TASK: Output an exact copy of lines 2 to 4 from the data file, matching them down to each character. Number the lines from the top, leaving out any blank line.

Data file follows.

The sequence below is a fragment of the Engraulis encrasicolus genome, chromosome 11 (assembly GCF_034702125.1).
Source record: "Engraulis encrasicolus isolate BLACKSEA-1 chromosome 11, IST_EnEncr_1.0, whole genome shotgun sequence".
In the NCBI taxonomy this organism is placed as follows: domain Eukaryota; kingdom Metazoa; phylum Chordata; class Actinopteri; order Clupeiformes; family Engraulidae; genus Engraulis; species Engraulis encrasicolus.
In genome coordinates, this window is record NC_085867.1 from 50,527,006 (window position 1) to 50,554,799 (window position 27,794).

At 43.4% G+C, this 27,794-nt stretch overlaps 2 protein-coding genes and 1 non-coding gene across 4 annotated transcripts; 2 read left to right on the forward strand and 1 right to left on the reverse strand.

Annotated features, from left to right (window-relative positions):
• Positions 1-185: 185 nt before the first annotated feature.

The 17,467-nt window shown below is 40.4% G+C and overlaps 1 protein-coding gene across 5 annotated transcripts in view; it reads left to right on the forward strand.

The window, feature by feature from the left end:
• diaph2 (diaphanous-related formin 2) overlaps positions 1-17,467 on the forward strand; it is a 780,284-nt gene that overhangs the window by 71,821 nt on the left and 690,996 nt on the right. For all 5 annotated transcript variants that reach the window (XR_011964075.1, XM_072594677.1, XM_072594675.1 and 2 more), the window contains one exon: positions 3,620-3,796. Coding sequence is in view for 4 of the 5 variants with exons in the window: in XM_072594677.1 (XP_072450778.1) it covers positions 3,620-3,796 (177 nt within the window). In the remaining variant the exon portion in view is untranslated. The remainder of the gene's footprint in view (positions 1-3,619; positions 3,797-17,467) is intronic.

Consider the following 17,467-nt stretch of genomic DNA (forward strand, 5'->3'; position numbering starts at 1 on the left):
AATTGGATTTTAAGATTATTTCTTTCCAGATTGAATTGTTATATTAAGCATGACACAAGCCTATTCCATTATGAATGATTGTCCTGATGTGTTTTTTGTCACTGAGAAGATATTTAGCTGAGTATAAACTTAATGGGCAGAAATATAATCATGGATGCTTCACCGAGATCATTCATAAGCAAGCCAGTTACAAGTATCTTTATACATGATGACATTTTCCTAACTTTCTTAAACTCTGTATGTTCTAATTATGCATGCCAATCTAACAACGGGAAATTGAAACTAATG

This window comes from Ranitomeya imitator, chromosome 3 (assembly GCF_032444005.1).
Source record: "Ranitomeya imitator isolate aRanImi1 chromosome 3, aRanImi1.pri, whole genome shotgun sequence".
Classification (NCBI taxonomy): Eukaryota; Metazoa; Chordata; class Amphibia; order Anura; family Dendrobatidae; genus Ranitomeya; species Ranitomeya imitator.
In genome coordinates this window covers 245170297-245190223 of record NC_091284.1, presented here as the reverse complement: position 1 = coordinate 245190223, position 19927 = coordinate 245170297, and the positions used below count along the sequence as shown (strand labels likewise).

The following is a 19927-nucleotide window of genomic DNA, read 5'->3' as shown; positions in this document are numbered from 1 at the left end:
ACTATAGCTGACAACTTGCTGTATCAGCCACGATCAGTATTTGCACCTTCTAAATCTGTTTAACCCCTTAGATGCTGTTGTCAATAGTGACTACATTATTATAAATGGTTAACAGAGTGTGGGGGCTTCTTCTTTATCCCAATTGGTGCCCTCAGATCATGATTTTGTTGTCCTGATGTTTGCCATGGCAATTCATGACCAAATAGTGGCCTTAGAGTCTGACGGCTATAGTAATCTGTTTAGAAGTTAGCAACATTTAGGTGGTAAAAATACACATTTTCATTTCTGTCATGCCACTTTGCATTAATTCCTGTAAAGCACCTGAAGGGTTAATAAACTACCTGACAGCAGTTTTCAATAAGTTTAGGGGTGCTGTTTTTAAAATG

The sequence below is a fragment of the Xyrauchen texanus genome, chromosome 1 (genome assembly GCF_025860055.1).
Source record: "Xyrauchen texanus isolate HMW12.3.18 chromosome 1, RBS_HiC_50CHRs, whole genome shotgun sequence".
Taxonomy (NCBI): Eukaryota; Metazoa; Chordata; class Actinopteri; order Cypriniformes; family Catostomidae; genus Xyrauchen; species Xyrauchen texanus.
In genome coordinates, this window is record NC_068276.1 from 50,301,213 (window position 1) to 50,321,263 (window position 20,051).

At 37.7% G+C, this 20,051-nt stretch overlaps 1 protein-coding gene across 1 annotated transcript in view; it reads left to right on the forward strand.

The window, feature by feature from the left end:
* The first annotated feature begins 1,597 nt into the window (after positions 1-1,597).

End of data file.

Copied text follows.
Source record: "Engraulis encrasicolus isolate BLACKSEA-1 chromosome 11, IST_EnEncr_1.0, whole genome shotgun sequence".
In the NCBI taxonomy this organism is placed as follows: domain Eukaryota; kingdom Metazoa; phylum Chordata; class Actinopteri; order Clupeiformes; family Engraulidae; genus Engraulis; species Engraulis encrasicolus.
In genome coordinates, this window is record NC_085867.1 from 50,527,006 (window position 1) to 50,554,799 (window position 27,794).